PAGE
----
By Sunnivie Brydum
Originally published on Advocate.com July 29 2013 7:28 PM ET
In comments made during an impromptu interview aboard the papal plane on Monday, Pope Francis inspired hope among myriad LGBT Catholics that there might be a place for them in the Church.
Speaking about allegations that his nominee to head up the Vatican bank might be gay, Pope Francis said it was not his place to pass judgment on gay priests.
"If someone is gay and seeks the Lord with good will, who am I to judge?" said the pope Monday on a flight from Brazil to Rome.
"The catechism of the Catholic Church says clearly that we must not marginalize these people who should be integrated into society," continued Francis. "They are our brothers."
Several organizations representing both LGBT people and Catholics around the world jumped at the chance to welcome the pope's statements, saying they indicated a more tolerant and accepting tone for the leader of the Catholic Church, which considers homosexuality a sin, and requires gay Catholics to remain celibate.
"Pope Francis today uttered some of the most encouraging words a pontiff has ever spoken about gay and lesbian people," read a statement from LGBT Catholic organization Equally Blessed. "In doing so, he has set a great example for Catholics everywhere. The pope has rejected the harsh language of his predecessor, Benedict XVI, for a compassionate approach and a pastoral tone. Lesbians and gays are no longer a 'threat to civilization,' rather they are people of faith and good will.
"Catholic leaders who continue to belittle gays and lesbians can no longer claim that their inflammatory remarks represent the sentiments of the pope," the statement continues. "Bishops who oppose the expansion of basic civil rights — such as an end to discrimination in the work place — can no longer claim that the pope approves of their discriminatory agenda. Pope Francis did not articulate a change in the church’s teaching today, but he spoke compassionately, and in doing so, he has encouraged an already lively conversation that may one day make it possible for the church to fully embrace gay and lesbian Catholics."
The Progressive Organization of Gays in the Philippines also lauded the pope's statements, noting that they were only "somewhat positive," and that Francis did not indicate a change in strict Church doctrine.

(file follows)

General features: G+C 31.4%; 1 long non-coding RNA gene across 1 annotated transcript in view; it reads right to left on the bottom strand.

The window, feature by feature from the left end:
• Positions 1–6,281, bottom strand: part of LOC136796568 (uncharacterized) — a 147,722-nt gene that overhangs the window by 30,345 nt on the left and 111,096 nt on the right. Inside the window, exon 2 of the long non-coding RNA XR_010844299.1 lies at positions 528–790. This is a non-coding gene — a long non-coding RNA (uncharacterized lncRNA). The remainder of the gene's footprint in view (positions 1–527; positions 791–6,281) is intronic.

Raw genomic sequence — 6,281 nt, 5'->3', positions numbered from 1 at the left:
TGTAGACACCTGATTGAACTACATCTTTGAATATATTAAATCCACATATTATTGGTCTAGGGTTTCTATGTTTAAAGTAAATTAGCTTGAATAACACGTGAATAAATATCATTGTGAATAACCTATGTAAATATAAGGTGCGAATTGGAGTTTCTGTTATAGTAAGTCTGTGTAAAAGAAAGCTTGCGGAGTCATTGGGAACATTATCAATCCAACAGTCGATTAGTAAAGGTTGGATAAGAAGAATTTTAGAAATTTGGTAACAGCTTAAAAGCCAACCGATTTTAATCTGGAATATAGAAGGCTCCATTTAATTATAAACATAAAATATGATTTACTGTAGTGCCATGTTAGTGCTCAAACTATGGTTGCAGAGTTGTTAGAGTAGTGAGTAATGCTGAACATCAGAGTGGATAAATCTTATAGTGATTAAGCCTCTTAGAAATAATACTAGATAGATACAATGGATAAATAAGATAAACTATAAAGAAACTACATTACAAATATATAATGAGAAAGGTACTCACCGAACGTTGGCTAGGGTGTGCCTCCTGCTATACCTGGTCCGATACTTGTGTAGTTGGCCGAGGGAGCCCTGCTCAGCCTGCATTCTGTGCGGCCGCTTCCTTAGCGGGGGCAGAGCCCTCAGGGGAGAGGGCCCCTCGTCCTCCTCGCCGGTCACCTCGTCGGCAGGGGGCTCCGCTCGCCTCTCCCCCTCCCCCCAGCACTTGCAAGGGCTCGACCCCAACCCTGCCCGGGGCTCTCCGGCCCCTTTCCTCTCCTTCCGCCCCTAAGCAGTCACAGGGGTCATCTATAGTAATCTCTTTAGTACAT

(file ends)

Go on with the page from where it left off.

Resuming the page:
"The pope's declaration of non-judgmental position about integrating gays into society is a marked improvement over his predecessor's harsh bitchy remarks each time the media interviewed the ex-pope about homosexuality," said Clyde Pumihic, a ProGay spokesperson. "If Francis ever decides to visit the Philippines, we wish the Pope to seek out the urban poor lesbian, gay, bisexual and transgender (LGBT) jobless and underpaid youth who are experiencing triple oppression of gender discrimination, poverty, and vulnerability to sexually transmitted diseases that are worsened by old Catholic-inspired stigma against us."
Read additional statements from other groups applauding the Pope's statements on the following page.
The executive director of New Ways Ministry, which describes itself as a "national Catholic ministry of justice and reconciliation for LGBT and the wider church community," also praised the pope's softer language.
"Pope Francis' statement on accepting and respecting gay priests is a clear sign that this pope will be taking a more conciliatory approach to LGBT issues than his immediate predecessors have done," said Francis DeBernardo. "Some will say that Francis' statement is not enough, that he still refers to sins of homosexuals, but I think the important thing is the question of emphasis. Even if he doesn't drop the sin language, this is still a major step forward, and one that can pave the way for further advancements down the road. Change in the church is evolutionary, not revolutionary. Though this statement is not the change which many of hope for, that is, the full equality of LGBT people in our church, it is a necessary first step toward that change."
The Human Rights Campaign also applauded Francis' change in tone over his predecessors in a cautiously optimistic statement.
"While Pope Francis’s words do not reflect a shift in Church policy, they represent a significant change in tone," said HRC president Chad Griffin. "Like his namesake, Francis’s humility and respect for human dignity are showing through, and the widespread positive response his words have received around the world reveals that Catholics everywhere are thirsty for change.
"But as long as millions of LGBT Catholic individuals, couples and youth alike are told in churches big and small that their lives and their families are disordered and sinful because of how they are born — how God made them — then the Church is sending a deeply harmful message. One’s sexuality is an immutable characteristic, and every leading medical and mental health organization has declared that attempts to change or suppress that fact are profoundly damaging. It’s time to send positive and affirming messages to all people, because the Bible is clear. All people have dignity in themselves and in their love for one another. It’s time for Church teaching to reflect that simple fact."